James Burley, an investigator at the Centre for Criminal Appeals, took issue with the MP. The CCA and Cardiff Law School Innocence Project have made the case for a new Independent Disclosure Agency which would ‘strip out all genuinely sensitive material in a case and provide the rest for the defence to review, and relieve the police and CPS of the burden’. It suggested that the committee’s ‘biggest flaw’ was to ignore the plight of the wrongly convicted due to disclosure failings. ‘Currently, they have no reliable means of learning about the existence of material wrongly withheld from them at trial,’ Burley argued.
‘Once again, the report’s recommendations amount to tinkering with a system that has time and time again proved inadequate. Clearer guidelines, improved skills and a culture shift have all been recommended before – and they haven’t worked.’
James Burley, Centre for Criminal Appeals
The @MoJGovUK have today announced a consultation on legal aid for inquests, to look at experiences of the bereaved. INQUEST will be coordinating responses from bereaved family members and lawyers. Get in touch if you’d like to be involved. #legalaid https://t.co/XgBZYZsFpG
— INQUEST (@INQUEST_ORG) July 19, 2018
More here. According to the MOJ, criticisms have been levelled against the current availability of legal aid for inquests. ‘Reports have highlighted the need to examine the provision of legal aid for death in custody cases and deaths where the state may have been involved,’ it says. ‘A better understanding of cases where the state has legal representation is needed to inform discussions about equality of arms for bereaved people more generally.’
Lessons in irony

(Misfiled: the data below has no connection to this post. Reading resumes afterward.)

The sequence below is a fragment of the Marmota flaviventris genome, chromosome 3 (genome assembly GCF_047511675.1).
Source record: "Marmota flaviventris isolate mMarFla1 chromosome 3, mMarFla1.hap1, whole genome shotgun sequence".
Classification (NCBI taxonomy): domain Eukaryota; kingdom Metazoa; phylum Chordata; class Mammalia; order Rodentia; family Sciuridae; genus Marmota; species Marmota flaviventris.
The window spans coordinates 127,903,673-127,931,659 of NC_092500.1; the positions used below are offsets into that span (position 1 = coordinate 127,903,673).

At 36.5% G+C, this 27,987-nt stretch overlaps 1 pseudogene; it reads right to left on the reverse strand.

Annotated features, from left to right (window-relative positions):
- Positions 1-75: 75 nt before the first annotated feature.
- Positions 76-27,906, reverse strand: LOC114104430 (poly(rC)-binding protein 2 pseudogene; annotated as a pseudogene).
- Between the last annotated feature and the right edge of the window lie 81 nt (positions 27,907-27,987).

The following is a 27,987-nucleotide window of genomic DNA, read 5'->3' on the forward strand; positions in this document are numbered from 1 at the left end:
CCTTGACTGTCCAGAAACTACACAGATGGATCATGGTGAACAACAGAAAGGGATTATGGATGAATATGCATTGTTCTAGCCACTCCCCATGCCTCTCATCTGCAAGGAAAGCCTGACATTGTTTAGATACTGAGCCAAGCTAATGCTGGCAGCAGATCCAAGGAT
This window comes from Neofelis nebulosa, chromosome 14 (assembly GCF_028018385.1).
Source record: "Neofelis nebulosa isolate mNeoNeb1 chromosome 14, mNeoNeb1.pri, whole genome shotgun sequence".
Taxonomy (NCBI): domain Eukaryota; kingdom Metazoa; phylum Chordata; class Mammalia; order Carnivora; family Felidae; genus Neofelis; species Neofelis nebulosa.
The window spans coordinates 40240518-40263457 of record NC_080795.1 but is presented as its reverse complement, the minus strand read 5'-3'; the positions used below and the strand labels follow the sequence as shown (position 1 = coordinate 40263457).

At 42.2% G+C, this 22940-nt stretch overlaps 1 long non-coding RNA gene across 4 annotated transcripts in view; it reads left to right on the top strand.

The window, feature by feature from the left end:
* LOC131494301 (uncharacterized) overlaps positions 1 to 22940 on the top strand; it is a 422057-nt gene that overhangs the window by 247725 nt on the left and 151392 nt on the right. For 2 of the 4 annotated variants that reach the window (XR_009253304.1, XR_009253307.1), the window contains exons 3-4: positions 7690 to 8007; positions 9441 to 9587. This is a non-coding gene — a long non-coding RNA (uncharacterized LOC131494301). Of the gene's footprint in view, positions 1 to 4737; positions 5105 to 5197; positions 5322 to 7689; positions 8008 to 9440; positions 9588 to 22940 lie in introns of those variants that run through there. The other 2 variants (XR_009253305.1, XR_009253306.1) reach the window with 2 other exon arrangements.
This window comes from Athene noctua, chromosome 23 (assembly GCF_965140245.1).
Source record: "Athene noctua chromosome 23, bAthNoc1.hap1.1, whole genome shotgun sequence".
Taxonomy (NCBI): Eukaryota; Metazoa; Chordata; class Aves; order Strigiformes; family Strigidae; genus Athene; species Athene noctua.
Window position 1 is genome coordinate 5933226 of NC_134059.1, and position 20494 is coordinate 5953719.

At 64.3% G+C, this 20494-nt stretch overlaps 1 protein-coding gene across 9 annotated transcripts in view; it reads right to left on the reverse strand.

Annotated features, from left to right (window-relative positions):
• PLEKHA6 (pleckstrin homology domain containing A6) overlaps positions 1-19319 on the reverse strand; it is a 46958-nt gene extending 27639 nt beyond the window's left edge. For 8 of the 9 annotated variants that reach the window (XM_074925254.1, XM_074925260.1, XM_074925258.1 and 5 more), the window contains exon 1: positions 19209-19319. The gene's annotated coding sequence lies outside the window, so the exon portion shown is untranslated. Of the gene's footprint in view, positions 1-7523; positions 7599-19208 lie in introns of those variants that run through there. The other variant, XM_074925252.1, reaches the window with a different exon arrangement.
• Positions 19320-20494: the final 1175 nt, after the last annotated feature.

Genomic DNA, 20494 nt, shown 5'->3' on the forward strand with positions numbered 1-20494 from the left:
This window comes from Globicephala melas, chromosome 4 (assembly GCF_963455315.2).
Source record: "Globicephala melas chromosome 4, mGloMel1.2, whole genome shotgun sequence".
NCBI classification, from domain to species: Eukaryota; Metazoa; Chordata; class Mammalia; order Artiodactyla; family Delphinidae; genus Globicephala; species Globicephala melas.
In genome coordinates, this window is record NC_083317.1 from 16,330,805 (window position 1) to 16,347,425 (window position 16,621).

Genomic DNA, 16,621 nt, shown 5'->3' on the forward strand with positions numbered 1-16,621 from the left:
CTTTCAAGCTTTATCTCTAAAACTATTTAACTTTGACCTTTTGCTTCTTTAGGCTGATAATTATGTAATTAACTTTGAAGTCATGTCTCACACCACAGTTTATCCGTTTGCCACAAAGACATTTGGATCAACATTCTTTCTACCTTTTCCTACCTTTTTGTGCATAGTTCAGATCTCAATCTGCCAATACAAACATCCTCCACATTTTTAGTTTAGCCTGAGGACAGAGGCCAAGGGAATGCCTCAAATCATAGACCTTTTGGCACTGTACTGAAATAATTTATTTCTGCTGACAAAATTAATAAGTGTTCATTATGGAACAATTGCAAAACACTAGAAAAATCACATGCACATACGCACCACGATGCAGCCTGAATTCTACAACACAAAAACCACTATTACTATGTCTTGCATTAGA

Kingsley Napley had ‘a sharp and embarrassing lesson in irony’, according to The Times’ Brief. Apparently the white collar crime firm was referred to by Tommy Robinson’s barrister in the High Court in his appeal against his sentence for contempt of court.
Jeremy Dein QC was understood to have told the court that Robinson had once been on ‘an intensive media law training course’ at Kingsley Napley.
The London Evening Standard, quoting Dein noted that the training course ‘unfortunately didn’t quite have the impact he might have hoped’.
The Solicitors Regulation Authority has argued in the High Court that the Solicitors Disciplinary Tribunal was ‘wrong’ in clearing Leigh Day of professional wrongdoing in their pursuit of torture and murder claims against British troops in Iraq. Tim Dutton QC Dutton was opening an appeal on behalf of the SRA.
He said that senior partner Martyn Day and colleagues Sapna Malik and Anna Crowther had put public trust in the profession in ‘jeopardy’ by the way they ‘aligned themselves’ with allegations against the armed forces that turned out to be false and dishonest.
Also, Max Hill QC, Britain’s terrorism law watchdog, is the front runner to be the next director of public prosecutions.
- JusticeWatch: ‘A searing injustice’ - 11th October 2018
- Justice in a time of Austerity survey #2: Experiences of civil justice lawyers - 10th October 2018
- Justice in a time of Austerity survey #1: Experiences of civil justice - 10th October 2018
- JusticeWatch: ‘Dodging the difficult questions’ - 5th October 2018
- JusticeWatch: Justice in a time of austerity launch - 28th September 2018
- Trust between the profession and MoJ hanging by ‘a fraying threat’, says CBA chair - 26th September 2018
- JusticeWatch: ‘If justice was a tin of beans, how would it be branded?’ - 21st September 2018
- Greater Manchester Law Centre’s volunteers recover more than £1m in benefits in two years - 14th September 2018
- JusticeWatch: Not in it for the money - 14th September 2018
- JusticeWatch: Routes to justice - 7th September 2018